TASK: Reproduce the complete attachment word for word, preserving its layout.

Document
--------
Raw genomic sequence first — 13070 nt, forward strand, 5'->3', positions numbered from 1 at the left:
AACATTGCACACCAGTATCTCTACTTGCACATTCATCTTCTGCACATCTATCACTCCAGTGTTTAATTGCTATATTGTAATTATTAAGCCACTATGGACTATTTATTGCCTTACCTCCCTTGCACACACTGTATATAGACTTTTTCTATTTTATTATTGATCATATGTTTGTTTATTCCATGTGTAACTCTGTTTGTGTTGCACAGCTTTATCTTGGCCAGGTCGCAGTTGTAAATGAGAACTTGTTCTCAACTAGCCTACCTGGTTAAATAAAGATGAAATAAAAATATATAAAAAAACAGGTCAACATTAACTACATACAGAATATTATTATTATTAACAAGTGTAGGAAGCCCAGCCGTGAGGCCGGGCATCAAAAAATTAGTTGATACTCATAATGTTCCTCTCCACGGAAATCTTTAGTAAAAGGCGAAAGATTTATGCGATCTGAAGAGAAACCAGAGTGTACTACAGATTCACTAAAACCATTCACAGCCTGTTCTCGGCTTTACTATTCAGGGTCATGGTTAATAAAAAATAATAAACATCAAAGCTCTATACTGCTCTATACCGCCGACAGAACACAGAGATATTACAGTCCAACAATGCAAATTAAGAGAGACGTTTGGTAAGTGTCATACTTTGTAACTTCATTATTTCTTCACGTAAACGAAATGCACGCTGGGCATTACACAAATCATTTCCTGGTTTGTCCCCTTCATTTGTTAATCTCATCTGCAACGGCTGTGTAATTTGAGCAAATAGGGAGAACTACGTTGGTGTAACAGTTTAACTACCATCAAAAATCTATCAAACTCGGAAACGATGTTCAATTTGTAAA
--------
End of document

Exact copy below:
Raw genomic sequence first — 13070 nt, forward strand, 5'->3', positions numbered from 1 at the left:
AACATTGCACACCAGTATCTCTACTTGCACATTCATCTTCTGCACATCTATCACTCCAGTGTTTAATTGCTATATTGTAATTATTAAGCCACTATGGACTATTTATTGCCTTACCTCCCTTGCACACACTGTATATAGACTTTTTCTATTTTATTATTGATCATATGTTTGTTTATTCCATGTGTAACTCTGTTTGTGTTGCACAGCTTTATCTTGGCCAGGTCGCAGTTGTAAATGAGAACTTGTTCTCAACTAGCCTACCTGGTTAAATAAAGATGAAATAAAAATATATAAAAAAACAGGTCAACATTAACTACATACAGAATATTATTATTATTAACAAGTGTAGGAAGCCCAGCCGTGAGGCCGGGCATCAAAAAATTAGTTGATACTCATAATGTTCCTCTCCACGGAAATCTTTAGTAAAAGGCGAAAGATTTATGCGATCTGAAGAGAAACCAGAGTGTACTACAGATTCACTAAAACCATTCACAGCCTGTTCTCGGCTTTACTATTCAGGGTCATGGTTAATAAAAAATAATAAACATCAAAGCTCTATACTGCTCTATACCGCCGACAGAACACAGAGATATTACAGTCCAACAATGCAAATTAAGAGAGACGTTTGGTAAGTGTCATACTTTGTAACTTCATTATTTCTTCACGTAAACGAAATGCACGCTGGGCATTACACAAATCATTTCCTGGTTTGTCCCCTTCATTTGTTAATCTCATCTGCAACGGCTGTGTAATTTGAGCAAATAGGGAGAACTACGTTGGTGTAACAGTTTAACTACCATCAAAAATCTATCAAACTCGGAAACGATGTTCAATTTGTAAA